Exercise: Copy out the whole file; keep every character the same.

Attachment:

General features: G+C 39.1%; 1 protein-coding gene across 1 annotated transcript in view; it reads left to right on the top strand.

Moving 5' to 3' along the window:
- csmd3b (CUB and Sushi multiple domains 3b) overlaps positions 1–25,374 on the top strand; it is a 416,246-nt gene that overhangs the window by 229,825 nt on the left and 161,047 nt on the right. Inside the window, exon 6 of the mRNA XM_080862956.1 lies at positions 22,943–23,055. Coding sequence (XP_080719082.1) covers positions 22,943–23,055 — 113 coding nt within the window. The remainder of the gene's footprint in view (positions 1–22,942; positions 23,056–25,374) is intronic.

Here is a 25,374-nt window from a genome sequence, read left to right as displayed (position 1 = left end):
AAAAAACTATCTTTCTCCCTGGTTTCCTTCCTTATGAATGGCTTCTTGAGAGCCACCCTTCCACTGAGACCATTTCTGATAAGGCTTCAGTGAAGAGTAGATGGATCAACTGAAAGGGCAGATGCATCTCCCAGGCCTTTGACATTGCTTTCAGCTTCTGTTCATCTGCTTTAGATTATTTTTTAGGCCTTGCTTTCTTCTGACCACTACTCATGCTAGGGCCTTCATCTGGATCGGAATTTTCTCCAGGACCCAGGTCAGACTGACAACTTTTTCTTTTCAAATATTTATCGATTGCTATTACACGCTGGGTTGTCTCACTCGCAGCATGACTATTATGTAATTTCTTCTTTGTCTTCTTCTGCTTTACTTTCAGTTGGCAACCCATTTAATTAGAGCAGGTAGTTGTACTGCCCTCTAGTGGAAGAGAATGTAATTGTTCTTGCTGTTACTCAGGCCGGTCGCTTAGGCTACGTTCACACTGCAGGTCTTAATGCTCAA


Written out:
General features: G+C 39.1%; 1 protein-coding gene across 1 annotated transcript in view; it reads left to right on the top strand.

Moving 5' to 3' along the window:
- csmd3b (CUB and Sushi multiple domains 3b) overlaps positions 1–25,374 on the top strand; it is a 416,246-nt gene that overhangs the window by 229,825 nt on the left and 161,047 nt on the right. Inside the window, exon 6 of the mRNA XM_080862956.1 lies at positions 22,943–23,055. Coding sequence (XP_080719082.1) covers positions 22,943–23,055 — 113 coding nt within the window. The remainder of the gene's footprint in view (positions 1–22,942; positions 23,056–25,374) is intronic.

Here is a 25,374-nt window from a genome sequence, read left to right as displayed (position 1 = left end):
AAAAAACTATCTTTCTCCCTGGTTTCCTTCCTTATGAATGGCTTCTTGAGAGCCACCCTTCCACTGAGACCATTTCTGATAAGGCTTCAGTGAAGAGTAGATGGATCAACTGAAAGGGCAGATGCATCTCCCAGGCCTTTGACATTGCTTTCAGCTTCTGTTCATCTGCTTTAGATTATTTTTTAGGCCTTGCTTTCTTCTGACCACTACTCATGCTAGGGCCTTCATCTGGATCGGAATTTTCTCCAGGACCCAGGTCAGACTGACAACTTTTTCTTTTCAAATATTTATCGATTGCTATTACACGCTGGGTTGTCTCACTCGCAGCATGACTATTATGTAATTTCTTCTTTGTCTTCTTCTGCTTTACTTTCAGTTGGCAACCCATTTAATTAGAGCAGGTAGTTGTACTGCCCTCTAGTGGAAGAGAATGTAATTGTTCTTGCTGTTACTCAGGCCGGTCGCTTAGGCTACGTTCACACTGCAGGTCTTAATGCTCAA